A datacard from Version 2 of the Arab Digital Rights Datasets, which is currently being updated.

Arab Digital Rights Dataset is a database of Arab legislation, caselaw, and draft law that affects digital rights developed by the Beirut-based NGO Social Media Exchange (SMEX). It is an open dataset meant to help activists, journalists, civil society, human rights defenders, lawyers, judges, and others more readily access, visualize, and interpret the emerging legal frameworks for digital rights in the Arab region and their impact on fundamental rights and freedoms. In doing so, we hope that they, in turn, can more consistently and compellingly hold governments accountable to their obligations to respect, protect, and promote human rights in a digital age.

The first version of the dataset, a simple spreadsheet, was published in 2014, with the laws of six Arab countries and Iran. The second version of the dataset contained the laws of 20 Arab countries, many of them collected by volunteer researchers, and was published on the now-deprecated Silk platform in August 2015 and was last updated in May 2016.

Work is now underway on the third iteration of the dataset, which aims to improve upon the methodology of the earlier version as well as expand the types of data gathered to include regulations, draft law, and case law in addition to primary legislation and include more information about data sources. This iteration will also identify key provisions in laws and draft laws that pertain to or have had a notable impact on digital rights. Meanwhile, irrelevant legislation will be removed. Data collection for Version 3 is now being conducted by a group of 15 lawyers and human rights researchers from the region and is expected to be complete and peer reviewed by early summer.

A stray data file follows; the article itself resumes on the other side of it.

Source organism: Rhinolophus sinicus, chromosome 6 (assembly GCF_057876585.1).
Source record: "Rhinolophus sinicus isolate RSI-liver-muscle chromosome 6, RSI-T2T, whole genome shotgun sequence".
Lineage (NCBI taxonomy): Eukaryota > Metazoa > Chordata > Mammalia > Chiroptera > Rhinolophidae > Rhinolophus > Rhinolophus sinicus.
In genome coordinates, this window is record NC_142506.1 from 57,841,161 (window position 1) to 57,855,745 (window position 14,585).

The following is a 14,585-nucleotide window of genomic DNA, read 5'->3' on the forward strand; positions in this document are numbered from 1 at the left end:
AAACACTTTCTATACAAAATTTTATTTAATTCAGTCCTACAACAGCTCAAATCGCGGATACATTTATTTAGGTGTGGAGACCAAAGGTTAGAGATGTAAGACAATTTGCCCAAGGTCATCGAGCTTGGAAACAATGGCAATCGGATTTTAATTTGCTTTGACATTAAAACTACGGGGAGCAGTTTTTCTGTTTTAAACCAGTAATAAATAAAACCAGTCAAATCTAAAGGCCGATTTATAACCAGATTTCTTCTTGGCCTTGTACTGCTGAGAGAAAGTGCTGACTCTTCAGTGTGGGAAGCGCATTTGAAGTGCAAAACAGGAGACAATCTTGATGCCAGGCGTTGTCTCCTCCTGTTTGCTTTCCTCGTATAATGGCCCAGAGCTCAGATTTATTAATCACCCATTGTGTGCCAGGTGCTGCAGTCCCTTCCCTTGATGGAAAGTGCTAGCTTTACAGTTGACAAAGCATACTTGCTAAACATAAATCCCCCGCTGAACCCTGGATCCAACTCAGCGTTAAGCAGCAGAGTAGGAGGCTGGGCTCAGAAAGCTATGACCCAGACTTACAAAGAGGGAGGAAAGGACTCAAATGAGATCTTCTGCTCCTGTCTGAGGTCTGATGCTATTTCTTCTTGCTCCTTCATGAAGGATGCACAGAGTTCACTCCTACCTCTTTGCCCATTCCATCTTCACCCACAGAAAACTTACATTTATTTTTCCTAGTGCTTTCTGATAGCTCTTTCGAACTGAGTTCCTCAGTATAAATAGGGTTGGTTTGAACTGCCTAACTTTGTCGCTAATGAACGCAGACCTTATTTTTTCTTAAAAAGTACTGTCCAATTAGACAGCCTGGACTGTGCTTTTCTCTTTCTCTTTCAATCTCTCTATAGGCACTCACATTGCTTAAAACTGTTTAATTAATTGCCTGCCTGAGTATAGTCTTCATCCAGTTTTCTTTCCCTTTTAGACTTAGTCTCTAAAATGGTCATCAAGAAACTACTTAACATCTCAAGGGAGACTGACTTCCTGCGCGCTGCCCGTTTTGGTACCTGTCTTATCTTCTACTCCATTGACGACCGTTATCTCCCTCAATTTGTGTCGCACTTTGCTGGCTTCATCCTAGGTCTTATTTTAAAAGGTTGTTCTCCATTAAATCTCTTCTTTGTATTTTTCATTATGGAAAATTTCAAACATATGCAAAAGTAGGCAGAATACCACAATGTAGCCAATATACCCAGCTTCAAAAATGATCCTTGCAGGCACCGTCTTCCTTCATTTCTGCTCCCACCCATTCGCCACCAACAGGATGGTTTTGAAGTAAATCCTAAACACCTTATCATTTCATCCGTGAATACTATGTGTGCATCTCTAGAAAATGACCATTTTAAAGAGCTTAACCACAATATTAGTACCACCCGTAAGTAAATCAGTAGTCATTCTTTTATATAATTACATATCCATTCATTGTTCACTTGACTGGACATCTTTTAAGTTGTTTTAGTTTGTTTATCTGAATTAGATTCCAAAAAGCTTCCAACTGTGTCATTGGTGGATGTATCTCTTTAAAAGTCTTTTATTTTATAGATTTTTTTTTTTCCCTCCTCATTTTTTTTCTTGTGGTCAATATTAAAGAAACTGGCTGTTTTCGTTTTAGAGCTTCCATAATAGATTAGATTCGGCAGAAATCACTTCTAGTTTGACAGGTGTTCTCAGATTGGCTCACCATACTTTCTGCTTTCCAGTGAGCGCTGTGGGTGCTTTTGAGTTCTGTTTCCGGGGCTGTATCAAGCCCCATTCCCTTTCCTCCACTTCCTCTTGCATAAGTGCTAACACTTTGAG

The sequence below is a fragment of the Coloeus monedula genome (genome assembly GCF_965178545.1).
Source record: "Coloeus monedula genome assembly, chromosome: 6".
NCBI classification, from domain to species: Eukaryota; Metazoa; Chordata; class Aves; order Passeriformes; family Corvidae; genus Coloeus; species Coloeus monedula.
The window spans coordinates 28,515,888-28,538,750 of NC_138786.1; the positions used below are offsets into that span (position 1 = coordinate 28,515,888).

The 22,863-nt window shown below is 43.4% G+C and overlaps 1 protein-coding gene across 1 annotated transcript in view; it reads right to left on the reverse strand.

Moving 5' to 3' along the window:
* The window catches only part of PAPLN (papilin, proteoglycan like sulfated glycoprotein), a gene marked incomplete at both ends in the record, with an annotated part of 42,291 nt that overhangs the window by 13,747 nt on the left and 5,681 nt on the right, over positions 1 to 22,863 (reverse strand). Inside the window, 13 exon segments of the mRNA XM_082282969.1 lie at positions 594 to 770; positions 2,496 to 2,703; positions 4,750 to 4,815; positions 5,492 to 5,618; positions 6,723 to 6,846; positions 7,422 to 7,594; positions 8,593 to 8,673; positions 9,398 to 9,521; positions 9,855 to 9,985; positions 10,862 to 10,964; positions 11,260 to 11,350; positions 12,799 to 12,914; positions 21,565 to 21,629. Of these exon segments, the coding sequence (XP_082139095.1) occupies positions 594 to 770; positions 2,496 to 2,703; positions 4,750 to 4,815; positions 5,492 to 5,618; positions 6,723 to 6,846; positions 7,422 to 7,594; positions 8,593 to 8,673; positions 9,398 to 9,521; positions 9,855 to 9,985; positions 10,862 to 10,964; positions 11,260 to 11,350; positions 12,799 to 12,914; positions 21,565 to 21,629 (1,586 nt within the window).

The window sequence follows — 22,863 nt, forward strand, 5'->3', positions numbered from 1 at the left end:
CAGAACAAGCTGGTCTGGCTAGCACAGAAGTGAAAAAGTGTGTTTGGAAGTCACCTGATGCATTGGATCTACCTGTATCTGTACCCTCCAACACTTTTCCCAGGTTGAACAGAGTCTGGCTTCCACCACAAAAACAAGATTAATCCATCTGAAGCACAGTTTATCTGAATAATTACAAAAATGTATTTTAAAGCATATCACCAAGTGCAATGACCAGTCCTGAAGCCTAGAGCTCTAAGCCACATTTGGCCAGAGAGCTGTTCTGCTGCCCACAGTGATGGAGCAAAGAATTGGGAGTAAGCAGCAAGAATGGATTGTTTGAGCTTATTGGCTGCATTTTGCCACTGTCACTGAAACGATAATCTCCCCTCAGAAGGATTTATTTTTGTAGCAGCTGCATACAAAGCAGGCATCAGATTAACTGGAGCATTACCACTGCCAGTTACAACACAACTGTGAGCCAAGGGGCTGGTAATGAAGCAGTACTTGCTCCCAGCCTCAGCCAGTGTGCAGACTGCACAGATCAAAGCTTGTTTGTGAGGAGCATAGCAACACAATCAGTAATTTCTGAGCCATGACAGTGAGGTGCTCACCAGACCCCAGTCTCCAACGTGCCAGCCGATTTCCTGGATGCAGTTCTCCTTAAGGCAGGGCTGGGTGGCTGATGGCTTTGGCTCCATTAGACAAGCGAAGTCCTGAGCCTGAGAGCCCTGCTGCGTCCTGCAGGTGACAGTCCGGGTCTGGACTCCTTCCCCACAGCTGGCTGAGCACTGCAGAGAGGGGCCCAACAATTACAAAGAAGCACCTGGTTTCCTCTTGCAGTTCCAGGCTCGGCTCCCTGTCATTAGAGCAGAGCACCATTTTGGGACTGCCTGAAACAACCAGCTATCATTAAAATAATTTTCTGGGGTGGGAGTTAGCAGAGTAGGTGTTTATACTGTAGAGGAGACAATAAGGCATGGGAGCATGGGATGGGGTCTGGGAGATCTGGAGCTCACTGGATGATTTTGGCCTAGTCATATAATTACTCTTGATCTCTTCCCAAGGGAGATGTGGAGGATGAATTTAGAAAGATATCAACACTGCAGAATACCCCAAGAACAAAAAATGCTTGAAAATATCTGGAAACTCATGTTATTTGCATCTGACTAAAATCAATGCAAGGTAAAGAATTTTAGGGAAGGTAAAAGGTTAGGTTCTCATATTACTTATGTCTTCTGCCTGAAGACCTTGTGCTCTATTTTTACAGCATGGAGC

In parallel, SMEX is developing technical requirements for hosting the data to encourage its use in digital rights reporting, analysis, and policy formation. Specific attention will be paid to engaging technologists and organizations building complementary digital rights databases.

Ultimately, we have two goals:

First, we want to create a complete, accurate, and accessible set of laws and key caselaw affecting digital rights in the 22 Arab League countries. In doing so, we hope to advance the development of rights-respecting Internet policy in the Arab world.

Second, by sharing our methodology, use-case ideas, and code, we hope to encourage legal and human rights researchers in other regions to create similar and similarly interoperable databases, so that we can leverage our collective knowledge not just to visualize the legal framework for digital rights in a single country or region, but also to envision what human rights should look like legally in a digitally networked world.